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It's easy for filmmakers to make fun of Catholic school. That’s why writer and director Greta Gerwig decided to do something very different.
Gerwig has said that her film Lady Bird may be the only cinematic love letter to Catholic education. It’s the story about a year in the life of high school senior Christine (Lady Bird) McPherson, documenting her triumphs and travails as she goes to class, applies to college, and fights and makes up with the people she loves.
The film has already received a slew of awards, including several Oscar nominations for writing, acting, directing, and best picture.
Gerwig is not Catholic, but she attended St. Francis Catholic high school in Sacramento, California, which served as the inspiration for Lady Bird’s all-girls school, Immaculate Heart (nicknamed by students Immaculate Fart).
Gerwig said she loved her Catholic school experience, especially the teachers, both religious and lay people, who showed such care for their students. “There were priests and nuns who were just compassionate and funny and empathetic and thoughtful, and they really engaged with the students as people, not figureheads,” Gerwig said in an interview with Religion News Service.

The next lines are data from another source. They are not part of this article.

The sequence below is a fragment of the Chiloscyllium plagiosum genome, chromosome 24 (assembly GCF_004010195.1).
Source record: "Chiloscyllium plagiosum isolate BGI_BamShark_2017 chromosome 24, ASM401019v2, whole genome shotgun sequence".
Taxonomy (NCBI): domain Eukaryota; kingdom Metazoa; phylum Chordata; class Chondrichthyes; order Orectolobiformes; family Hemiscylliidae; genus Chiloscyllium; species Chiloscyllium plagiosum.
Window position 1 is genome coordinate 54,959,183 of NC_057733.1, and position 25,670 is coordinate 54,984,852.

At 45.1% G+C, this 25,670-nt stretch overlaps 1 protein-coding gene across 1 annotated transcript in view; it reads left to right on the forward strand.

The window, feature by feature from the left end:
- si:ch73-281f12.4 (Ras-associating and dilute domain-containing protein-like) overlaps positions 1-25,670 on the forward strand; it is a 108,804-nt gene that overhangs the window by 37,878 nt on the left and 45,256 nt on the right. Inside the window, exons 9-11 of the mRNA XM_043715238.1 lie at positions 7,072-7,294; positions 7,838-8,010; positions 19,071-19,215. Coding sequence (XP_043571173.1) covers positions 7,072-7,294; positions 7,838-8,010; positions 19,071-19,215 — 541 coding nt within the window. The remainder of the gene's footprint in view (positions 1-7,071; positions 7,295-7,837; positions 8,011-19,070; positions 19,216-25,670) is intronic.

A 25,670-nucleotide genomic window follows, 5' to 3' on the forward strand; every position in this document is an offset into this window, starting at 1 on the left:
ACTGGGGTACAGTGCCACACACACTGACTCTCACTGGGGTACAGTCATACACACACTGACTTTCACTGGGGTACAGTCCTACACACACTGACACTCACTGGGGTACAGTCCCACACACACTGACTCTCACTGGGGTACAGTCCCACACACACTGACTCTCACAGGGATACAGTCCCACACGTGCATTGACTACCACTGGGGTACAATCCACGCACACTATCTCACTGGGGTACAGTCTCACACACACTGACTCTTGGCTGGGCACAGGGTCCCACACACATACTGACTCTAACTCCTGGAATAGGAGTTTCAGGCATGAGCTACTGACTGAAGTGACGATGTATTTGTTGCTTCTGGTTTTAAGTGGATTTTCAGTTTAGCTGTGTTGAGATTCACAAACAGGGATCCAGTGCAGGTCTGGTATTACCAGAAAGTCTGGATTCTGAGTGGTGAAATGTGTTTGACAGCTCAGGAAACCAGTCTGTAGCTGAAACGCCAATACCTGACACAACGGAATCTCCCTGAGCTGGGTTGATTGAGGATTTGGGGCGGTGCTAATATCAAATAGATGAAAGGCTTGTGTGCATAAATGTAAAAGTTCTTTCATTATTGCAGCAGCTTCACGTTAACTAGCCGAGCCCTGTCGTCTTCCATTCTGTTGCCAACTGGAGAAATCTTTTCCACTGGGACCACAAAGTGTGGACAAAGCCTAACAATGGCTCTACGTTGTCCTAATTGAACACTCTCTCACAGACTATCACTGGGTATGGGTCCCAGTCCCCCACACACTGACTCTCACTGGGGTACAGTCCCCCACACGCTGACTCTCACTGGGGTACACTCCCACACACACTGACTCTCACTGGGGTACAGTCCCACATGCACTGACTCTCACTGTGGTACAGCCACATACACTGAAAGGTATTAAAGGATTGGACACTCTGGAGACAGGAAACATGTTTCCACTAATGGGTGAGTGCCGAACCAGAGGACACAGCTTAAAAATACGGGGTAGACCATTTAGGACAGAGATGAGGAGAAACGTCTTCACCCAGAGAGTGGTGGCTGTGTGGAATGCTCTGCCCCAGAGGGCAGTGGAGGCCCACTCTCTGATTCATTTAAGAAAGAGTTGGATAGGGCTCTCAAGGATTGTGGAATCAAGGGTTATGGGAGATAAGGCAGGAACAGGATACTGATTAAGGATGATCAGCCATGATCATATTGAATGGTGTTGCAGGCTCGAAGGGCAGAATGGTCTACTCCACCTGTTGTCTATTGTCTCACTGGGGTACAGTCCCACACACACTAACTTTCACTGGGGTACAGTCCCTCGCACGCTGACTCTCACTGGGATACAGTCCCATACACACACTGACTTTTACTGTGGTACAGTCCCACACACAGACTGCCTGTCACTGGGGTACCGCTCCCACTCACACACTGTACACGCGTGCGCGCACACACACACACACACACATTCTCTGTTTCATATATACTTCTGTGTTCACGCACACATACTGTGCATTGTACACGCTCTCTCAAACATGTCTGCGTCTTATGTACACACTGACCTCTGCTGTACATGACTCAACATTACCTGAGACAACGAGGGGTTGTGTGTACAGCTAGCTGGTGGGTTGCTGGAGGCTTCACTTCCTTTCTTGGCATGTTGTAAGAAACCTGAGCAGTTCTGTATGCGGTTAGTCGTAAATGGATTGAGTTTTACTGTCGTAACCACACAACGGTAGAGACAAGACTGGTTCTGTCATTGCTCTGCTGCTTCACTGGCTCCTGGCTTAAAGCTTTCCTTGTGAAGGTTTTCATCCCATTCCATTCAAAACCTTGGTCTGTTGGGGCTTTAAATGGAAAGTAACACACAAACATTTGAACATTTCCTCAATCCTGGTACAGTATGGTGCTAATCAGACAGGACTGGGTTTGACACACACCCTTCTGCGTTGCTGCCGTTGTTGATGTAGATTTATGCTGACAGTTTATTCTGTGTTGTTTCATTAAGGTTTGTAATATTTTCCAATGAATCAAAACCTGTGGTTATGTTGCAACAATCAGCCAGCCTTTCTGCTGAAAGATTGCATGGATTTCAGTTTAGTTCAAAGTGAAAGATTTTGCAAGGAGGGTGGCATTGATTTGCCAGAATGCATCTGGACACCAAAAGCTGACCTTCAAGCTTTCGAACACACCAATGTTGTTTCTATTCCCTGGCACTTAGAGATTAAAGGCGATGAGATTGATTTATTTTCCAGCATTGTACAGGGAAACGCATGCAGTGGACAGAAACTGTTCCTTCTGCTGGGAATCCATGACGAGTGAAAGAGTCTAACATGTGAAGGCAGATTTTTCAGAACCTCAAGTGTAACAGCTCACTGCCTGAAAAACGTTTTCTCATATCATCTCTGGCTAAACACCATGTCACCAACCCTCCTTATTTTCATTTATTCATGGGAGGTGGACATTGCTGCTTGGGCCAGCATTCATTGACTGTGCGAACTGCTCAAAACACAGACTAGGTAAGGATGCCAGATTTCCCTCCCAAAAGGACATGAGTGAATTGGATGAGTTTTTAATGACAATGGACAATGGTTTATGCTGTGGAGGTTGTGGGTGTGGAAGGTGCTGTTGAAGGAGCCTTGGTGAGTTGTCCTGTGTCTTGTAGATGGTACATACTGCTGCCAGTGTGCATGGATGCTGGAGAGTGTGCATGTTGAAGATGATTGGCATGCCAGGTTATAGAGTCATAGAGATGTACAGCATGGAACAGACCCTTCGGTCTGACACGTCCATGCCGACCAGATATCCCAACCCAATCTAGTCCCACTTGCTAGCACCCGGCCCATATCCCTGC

While a love letter, the film offers subtle critiques of Catholic school. Dialogue around the LGBT community was stifled in the Catholic community in 2002, the year in which the movie is set. In one scene, Lady Bird finds herself holding her former boyfriend, Danny, as he sobs, begging her not to tell anyone he’s gay. Gerwig said she doesn’t remember anyone who was openly gay in her school. “You couldn’t be. You would be beaten up, or worse,” she said. “Thank God that’s changed.”
Read the full article about Greta Gerwig's homage to Catholic school by Kate Stringer at The 74.